Condominium bylaws govern how the condominium corporation is run. They address matters such as the election and practices of the board of directors, the collection of contributions, and how rules are passed. Rules supplement the bylaws. The rules focus on the day-to-day concerns of condo living to help make sure it is a pleasant place to live or work.
Condominium bylaws also govern the condominium complex. Every condominium must have a set of bylaws and to enforce them. Bylaws apply to all owners in a condominium, as well as anyone renting or visiting the condominium.
Bylaws can cover a wide variety of issues, including but not limited to:
- Pets: whether they’re allowed, how many and types are allowed, whether board approval is required, etc.
- Age Restrictions: whether there is a minimum age to live in the building, whether children are allowed, etc.
- Aesthetic restrictions: colour of window coverings, whether planters are allowed on balconies, etc.
- Renovation guidelines: installation of hardwood flooring may require extra soundproofing, etc.
- Parking restrictions: types of vehicles that can be parked, visitor parking rules, etc.
- Use of amenities: hours of operation, maintenance standards, visitor policies, etc.
- Condo governance: electing board members, meeting schedule, voting procedures, bylaw amendments, etc.
- Bylaw enforcement: penalties for not following the condo bylaws.
Potential purchasers: Why it is important to review the bylaws before you buy
You should carefully review the condo bylaws and rules to make sure they suit your lifestyle and needs. For example, if you want to get a pet in the future, you should check the bylaws to see what the condo corporation’s policies are regarding pets. If you do not follow the condominium’s bylaws, you can face a financial penalty and/or a potential lawsuit. There may also be supplementary rules that you have to follow – for example, rules that specify what type of pets are allowed and how big they can be.
When a condominium plan is registered, the bylaws in the Condominium Property Regulation apply to the corporation. These bylaws will remain in force until they are repealed or replaced by special resolution. If there is a conflict between a bylaw and the Condominium Property Act and the Condominium Property Regulation, the Act or Regulation will prevail.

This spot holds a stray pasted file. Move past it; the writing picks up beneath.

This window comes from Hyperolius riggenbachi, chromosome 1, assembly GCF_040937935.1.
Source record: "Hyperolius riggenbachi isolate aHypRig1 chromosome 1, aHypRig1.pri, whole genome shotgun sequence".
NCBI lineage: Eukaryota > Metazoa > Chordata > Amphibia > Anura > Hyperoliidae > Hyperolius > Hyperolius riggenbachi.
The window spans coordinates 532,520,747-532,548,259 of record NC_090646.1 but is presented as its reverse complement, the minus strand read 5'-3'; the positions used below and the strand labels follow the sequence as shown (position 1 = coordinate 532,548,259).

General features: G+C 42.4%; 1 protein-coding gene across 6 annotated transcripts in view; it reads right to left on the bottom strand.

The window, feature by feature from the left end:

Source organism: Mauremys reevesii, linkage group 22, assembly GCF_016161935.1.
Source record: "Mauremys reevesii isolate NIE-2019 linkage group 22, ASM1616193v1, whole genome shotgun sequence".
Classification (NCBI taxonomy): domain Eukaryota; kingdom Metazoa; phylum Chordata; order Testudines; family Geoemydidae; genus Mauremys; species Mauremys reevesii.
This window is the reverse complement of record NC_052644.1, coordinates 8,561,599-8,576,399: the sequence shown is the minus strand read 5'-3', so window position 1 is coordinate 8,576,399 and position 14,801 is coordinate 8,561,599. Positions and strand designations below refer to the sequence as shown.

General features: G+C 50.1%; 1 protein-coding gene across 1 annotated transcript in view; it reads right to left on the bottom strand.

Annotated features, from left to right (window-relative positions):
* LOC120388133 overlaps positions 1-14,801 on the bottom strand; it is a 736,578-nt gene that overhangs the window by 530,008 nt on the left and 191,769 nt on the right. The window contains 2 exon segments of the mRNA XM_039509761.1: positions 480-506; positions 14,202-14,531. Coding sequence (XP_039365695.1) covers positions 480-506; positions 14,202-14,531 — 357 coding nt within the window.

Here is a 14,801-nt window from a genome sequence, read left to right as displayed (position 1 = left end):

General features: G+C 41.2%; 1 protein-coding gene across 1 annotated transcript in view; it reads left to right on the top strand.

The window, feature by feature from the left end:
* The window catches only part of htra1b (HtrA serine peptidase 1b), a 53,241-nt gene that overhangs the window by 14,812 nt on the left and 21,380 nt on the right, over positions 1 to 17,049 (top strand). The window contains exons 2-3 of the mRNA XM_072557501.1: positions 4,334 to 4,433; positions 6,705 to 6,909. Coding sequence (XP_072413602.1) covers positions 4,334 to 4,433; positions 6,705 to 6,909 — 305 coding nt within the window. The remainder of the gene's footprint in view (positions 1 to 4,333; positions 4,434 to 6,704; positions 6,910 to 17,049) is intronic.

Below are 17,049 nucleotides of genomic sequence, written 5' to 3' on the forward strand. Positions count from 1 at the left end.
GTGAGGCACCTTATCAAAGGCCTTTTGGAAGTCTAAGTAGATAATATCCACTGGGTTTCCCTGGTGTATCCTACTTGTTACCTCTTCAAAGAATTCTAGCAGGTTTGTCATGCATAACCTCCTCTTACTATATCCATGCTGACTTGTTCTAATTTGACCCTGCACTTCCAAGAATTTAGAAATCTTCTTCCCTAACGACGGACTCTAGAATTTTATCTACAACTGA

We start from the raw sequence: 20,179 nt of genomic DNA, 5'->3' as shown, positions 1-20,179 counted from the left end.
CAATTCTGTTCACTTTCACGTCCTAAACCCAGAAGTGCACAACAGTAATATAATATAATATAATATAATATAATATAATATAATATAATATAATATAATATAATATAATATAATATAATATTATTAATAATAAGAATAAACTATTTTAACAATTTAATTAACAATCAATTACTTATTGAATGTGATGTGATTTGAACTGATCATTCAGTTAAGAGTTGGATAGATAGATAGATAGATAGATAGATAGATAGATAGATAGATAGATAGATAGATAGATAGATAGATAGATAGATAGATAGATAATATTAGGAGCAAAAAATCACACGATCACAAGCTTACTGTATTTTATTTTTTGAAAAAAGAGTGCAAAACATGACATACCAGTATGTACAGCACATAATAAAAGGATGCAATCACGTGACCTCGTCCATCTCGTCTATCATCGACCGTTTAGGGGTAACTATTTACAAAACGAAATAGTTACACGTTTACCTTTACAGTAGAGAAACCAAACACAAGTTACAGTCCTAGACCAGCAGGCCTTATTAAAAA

How can bylaws be changed?
Condominium corporations may amend any conflicting bylaws to conform to the Condominium Property Act and Regulation by ordinary resolution within one year after January 1, 2020.
In all other circumstances (for example, when adding new bylaws or changing non-conflicting bylaws), condominium corporations can only amend, repeal or replace a bylaw by special resolution.
For example: On January 1, 2020, a condominium corporation has some bylaws in conflict with the Condominium Property Act and Regulation. It can bring its bylaws into conformity with the Act and Regulation through an ordinary resolution before January 1, 2021. If the corporation changes existing bylaws not in conflict with the Act or Regulation, or adds new bylaws, then it can only do so by special resolution.
If a bylaw is successfully changed, withdrawn, or replaced, the amendment must be filed with the Land Titles Office. Legally, bylaw changes do not take effect and cannot be enforced in court until they are filed and noted on the condominium additional plan sheet.
Tip for condo boards: Consider reviewing bylaws on a regular basis and engage owners on proposed changes.
What happens if an owner, tenant or occupant doesn’t follow the bylaws?
The Condominium Property Act requires the condominium corporation to enforce the bylaws and allows for the condominium corporation to establish monetary or other sanctions when bylaws are breached. The condominium corporation has the authority to impose monetary or other sanctions on owners, tenants and occupants who are breaching the bylaws.
A sanction can only be imposed if the bylaw states that a sanction can be imposed and indicates what the sanction is. If there is a monetary sanction, the bylaw must state the amount of money or range of money that could be charged for breaching the bylaw. Sanctions imposed under a bylaw must be reasonable in the circumstances.
A sanction cannot be imposed if:
- it prohibits or restricts the devolution of units or any transfer, lease, mortgage or other dealing with the units or
- destroys or modifies any easement implied/created by the Condominium Property Act
Tip: unlike bylaw breaches, condominium corporations cannot impose sanctions for rule breaches.
For more information, go to our page on Sanctions.
Last updated: January 2020